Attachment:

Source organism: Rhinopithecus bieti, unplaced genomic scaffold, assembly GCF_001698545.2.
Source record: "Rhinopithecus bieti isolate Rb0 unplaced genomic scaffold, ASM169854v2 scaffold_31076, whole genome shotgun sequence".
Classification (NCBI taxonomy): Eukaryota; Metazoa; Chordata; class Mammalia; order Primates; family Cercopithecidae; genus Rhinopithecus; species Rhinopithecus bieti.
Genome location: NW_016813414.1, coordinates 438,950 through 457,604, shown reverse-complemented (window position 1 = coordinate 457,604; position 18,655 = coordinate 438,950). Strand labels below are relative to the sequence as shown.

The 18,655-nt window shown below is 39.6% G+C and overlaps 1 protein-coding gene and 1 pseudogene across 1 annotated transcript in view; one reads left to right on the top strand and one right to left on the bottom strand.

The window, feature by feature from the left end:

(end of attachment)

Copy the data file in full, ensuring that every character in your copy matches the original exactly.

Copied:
Source organism: Rhinopithecus bieti, unplaced genomic scaffold, assembly GCF_001698545.2.
Source record: "Rhinopithecus bieti isolate Rb0 unplaced genomic scaffold, ASM169854v2 scaffold_31076, whole genome shotgun sequence".
Classification (NCBI taxonomy): Eukaryota; Metazoa; Chordata; class Mammalia; order Primates; family Cercopithecidae; genus Rhinopithecus; species Rhinopithecus bieti.
Genome location: NW_016813414.1, coordinates 438,950 through 457,604, shown reverse-complemented (window position 1 = coordinate 457,604; position 18,655 = coordinate 438,950). Strand labels below are relative to the sequence as shown.

The 18,655-nt window shown below is 39.6% G+C and overlaps 1 protein-coding gene and 1 pseudogene across 1 annotated transcript in view; one reads left to right on the top strand and one right to left on the bottom strand.

The window, feature by feature from the left end: